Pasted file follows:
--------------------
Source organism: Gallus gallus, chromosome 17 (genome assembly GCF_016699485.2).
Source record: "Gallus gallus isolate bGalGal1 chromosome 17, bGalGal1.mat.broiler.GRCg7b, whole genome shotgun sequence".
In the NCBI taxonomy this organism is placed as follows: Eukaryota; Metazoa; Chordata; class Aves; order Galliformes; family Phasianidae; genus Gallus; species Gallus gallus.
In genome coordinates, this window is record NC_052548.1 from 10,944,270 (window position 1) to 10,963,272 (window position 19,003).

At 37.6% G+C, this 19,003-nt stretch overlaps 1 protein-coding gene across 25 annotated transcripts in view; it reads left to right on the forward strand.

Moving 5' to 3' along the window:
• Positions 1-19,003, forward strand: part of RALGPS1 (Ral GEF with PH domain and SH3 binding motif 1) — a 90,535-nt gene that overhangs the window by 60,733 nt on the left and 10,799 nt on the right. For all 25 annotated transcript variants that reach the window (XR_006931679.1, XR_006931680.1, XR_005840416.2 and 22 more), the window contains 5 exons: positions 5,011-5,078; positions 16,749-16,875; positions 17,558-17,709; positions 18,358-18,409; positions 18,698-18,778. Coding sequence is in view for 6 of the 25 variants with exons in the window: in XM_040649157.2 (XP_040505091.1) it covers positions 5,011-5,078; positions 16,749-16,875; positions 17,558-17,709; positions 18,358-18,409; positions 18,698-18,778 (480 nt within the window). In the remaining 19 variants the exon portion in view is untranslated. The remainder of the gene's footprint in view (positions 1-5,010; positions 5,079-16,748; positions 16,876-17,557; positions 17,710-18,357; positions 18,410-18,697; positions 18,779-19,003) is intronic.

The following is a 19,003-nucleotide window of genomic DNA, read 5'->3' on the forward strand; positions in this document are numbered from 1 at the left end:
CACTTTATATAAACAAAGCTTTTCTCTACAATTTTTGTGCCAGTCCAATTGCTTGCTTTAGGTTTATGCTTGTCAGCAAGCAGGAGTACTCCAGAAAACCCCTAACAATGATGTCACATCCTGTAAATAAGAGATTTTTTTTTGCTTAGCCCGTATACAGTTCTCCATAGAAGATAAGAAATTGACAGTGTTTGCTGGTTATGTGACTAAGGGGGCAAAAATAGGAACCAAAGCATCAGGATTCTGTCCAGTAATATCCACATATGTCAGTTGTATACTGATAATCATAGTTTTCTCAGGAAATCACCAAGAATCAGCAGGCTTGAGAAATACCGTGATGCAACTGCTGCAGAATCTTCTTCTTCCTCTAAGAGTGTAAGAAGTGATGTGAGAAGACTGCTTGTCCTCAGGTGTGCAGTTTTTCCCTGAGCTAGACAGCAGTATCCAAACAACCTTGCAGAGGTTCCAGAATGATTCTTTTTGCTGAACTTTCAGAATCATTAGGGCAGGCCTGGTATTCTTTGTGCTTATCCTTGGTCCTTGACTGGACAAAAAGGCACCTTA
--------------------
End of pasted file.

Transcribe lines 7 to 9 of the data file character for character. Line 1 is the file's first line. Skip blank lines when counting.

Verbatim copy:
• Positions 1-19,003, forward strand: part of RALGPS1 (Ral GEF with PH domain and SH3 binding motif 1) — a 90,535-nt gene that overhangs the window by 60,733 nt on the left and 10,799 nt on the right. For all 25 annotated transcript variants that reach the window (XR_006931679.1, XR_006931680.1, XR_005840416.2 and 22 more), the window contains 5 exons: positions 5,011-5,078; positions 16,749-16,875; positions 17,558-17,709; positions 18,358-18,409; positions 18,698-18,778. Coding sequence is in view for 6 of the 25 variants with exons in the window: in XM_040649157.2 (XP_040505091.1) it covers positions 5,011-5,078; positions 16,749-16,875; positions 17,558-17,709; positions 18,358-18,409; positions 18,698-18,778 (480 nt within the window). In the remaining 19 variants the exon portion in view is untranslated. The remainder of the gene's footprint in view (positions 1-5,010; positions 5,079-16,748; positions 16,876-17,557; positions 17,710-18,357; positions 18,410-18,697; positions 18,779-19,003) is intronic.

The following is a 19,003-nucleotide window of genomic DNA, read 5'->3' on the forward strand; positions in this document are numbered from 1 at the left end:
CACTTTATATAAACAAAGCTTTTCTCTACAATTTTTGTGCCAGTCCAATTGCTTGCTTTAGGTTTATGCTTGTCAGCAAGCAGGAGTACTCCAGAAAACCCCTAACAATGATGTCACATCCTGTAAATAAGAGATTTTTTTTTGCTTAGCCCGTATACAGTTCTCCATAGAAGATAAGAAATTGACAGTGTTTGCTGGTTATGTGACTAAGGGGGCAAAAATAGGAACCAAAGCATCAGGATTCTGTCCAGTAATATCCACATATGTCAGTTGTATACTGATAATCATAGTTTTCTCAGGAAATCACCAAGAATCAGCAGGCTTGAGAAATACCGTGATGCAACTGCTGCAGAATCTTCTTCTTCCTCTAAGAGTGTAAGAAGTGATGTGAGAAGACTGCTTGTCCTCAGGTGTGCAGTTTTTCCCTGAGCTAGACAGCAGTATCCAAACAACCTTGCAGAGGTTCCAGAATGATTCTTTTTGCTGAACTTTCAGAATCATTAGGGCAGGCCTGGTATTCTTTGTGCTTATCCTTGGTCCTTGACTGGACAAAAAGGCACCTTA